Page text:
Wednesday, January 18, 2006

Controversy continues...

The Moorthy case is entering a lull with the Deputy PM Najib saying the conversion issue is all over and settled, to the dismay of the Hindu Rights Action Force who quickly voiced objections. Meanwhile, much to the consternation of concerned individuals, the nightly vigil outside the High Court was discontinued on the advice of police.

MIC President, Samy Vellu, it appears, is standing with the Indian community which thus far has been the most vocal in their concerns, considering the brouhaha was triggered by events affecting one of their own. Malaysiakini reported that a two-hour meeting with a delegation from the Malaysian Consultative Council of Buddhism, Christianity, Hinduism and Sikhism (MCCBCHS) was held at his office the other day to discuss recommendations to be submitted to the PM.

Samy Vellu said during the meeting, which was also attended by experts and lawyers, that some changes should be made to the governing laws on non-Muslims as certain states adopted laws that might not be very acceptable to non-Muslims. He referred particularly to the case of automatic conversions of children of a muslim convert without necessary consent of his non-muslim wife.

Senior lawyer Haris Ibrahim said among other things, that right and remedy are fundamental to justice and “if Moorthy’s case doesn’t wake the public up to what’s happening, God help this country. [But] I don’t see why God will bother if we ourselves won’t bother.” And that is the blunt reality.

Syariah Lawyers Association president Mohamad Burok on the other hand doesn’t think there is an issue and questions where the confusion lies. With regards to Muslims leaving the faith, he says rules dealing with apostasy are in the works but if you’re curious as to how it’s shaping up, here’s the short version: “The principle is, in Islam, once we are in, we cannot leave. That is binding among all Muslims. It is a matter of aqidah (faith). This is a serious matter.”

He adds: "It may not be specific for those born Muslims or Muslim converts but there will be a method for Muslims to apply to leave the religion through the syariah court. It is not meant to allow Muslims to become apostates. In the process, we will try to tarbiyah (educate) them so they will remain in the religion. We will continue to try to rehabilitate and reform their faith in Allah."

Referring to clamour for amending the contentious Article 121 (1a), Bar chairperson Yeoh Poh Seng cautions against haste in reviewing or amending the federal constitution but adds that, “Any amendment to the constitution, if and when necessary, will only prove useful and constructive if it further promotes fundamental rights and liberties, not if it erodes or dilutes them."

That the issue is delicate cannot be overstated. In fact, in most if not all Muslim countries, dialogue is practically impossible and non-existent. There is a wide chasm between propaganda and reality, and most of us get no further than hand-wringing as far as making a stand is concerned. While I do not believe in confrontational politics, I also do not rule out compromise. The point is where to draw the line; and if there is a line, will there be enough people standing together maintaining that boundary? I remain in prayer.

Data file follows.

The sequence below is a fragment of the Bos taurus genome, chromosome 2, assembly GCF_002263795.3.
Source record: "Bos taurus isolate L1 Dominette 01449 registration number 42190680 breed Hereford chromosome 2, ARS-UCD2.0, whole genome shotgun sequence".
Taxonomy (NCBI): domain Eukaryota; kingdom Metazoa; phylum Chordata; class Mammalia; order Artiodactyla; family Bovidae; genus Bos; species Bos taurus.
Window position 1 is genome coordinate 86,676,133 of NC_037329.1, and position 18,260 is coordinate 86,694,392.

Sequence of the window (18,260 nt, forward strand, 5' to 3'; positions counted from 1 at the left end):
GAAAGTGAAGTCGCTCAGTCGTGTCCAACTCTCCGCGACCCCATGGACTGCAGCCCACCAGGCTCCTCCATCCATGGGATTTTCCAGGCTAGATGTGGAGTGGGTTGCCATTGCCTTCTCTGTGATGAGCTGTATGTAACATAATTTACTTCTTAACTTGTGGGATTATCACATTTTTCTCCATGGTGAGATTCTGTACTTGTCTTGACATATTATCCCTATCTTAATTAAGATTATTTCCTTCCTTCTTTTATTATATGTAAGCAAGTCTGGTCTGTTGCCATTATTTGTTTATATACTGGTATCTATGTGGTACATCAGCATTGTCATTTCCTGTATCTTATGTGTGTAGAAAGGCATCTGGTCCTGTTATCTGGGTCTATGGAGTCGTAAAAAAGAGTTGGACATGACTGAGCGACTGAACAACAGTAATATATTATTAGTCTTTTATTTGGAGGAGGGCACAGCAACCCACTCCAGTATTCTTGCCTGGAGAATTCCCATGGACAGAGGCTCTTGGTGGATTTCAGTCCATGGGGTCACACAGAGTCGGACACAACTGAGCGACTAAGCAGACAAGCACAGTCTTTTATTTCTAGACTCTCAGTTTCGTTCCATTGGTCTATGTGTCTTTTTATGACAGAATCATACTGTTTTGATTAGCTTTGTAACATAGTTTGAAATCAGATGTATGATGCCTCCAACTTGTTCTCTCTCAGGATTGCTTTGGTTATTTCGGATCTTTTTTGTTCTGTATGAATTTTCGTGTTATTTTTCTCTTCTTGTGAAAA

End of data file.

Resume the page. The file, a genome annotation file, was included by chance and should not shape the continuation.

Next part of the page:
The king's heart is in the hand of the LORD; he directs it like a watercourse wherever he pleases. Prov 21:1


MaoBi said...

Mr Tan

The quote

The king's heart is in the hand of the LORD; he directs it like a watercourse wherever he pleases. Prov 21:1

is IMHO wildly out of context. Proverbs was written by the king and this quote may be a self referential third person reference.

To say that the actions of any ruler are always directly driven by the hand of the Lord cannot logically be true. If we are to believe that all men are free-willed to do both good and evil then are rulers any less able to partake of this free will and act as such?

Also how do you explain the actions of Idi Amin, Pol Pot or Hitler.

Sometimes the heart of a given king may not be guided by the lord. Although the heart of the king writing proverbs may have very well been guided by the lord it may not be true in every case.

Would love to hear your comments on this.

David BC Tan said...

As you would already know, the book of Proverbs is a collection of sayings spelling out general principles of right living for all people, kings included (eg, Pro 16:13, 29:7, etc). In 21:1, God’s sovereignty and human free will are obviously referenced (see vs 21:2, 3). Men such as Pol Pot and Hitler will have their hearts weighed and their actions judged.

Yet ultimately if God so pleases, He has the power to direct a king’s decisions wherever He pleases, towards an end that fulfils some greater good that we may or may not fully comprehend. So my prayer is simply that while we do all that is necessarily right and just, we shall leave it to God to move the king’s heart (or in the Moorthy case, people in authority) in the right direction as well.

I do not know how it will go, or if I shall live to see God’s answer to my prayer. But surely we can believe that the will of our God who weighs the hearts of all people, will not be thwarted.

Thanks for visiting.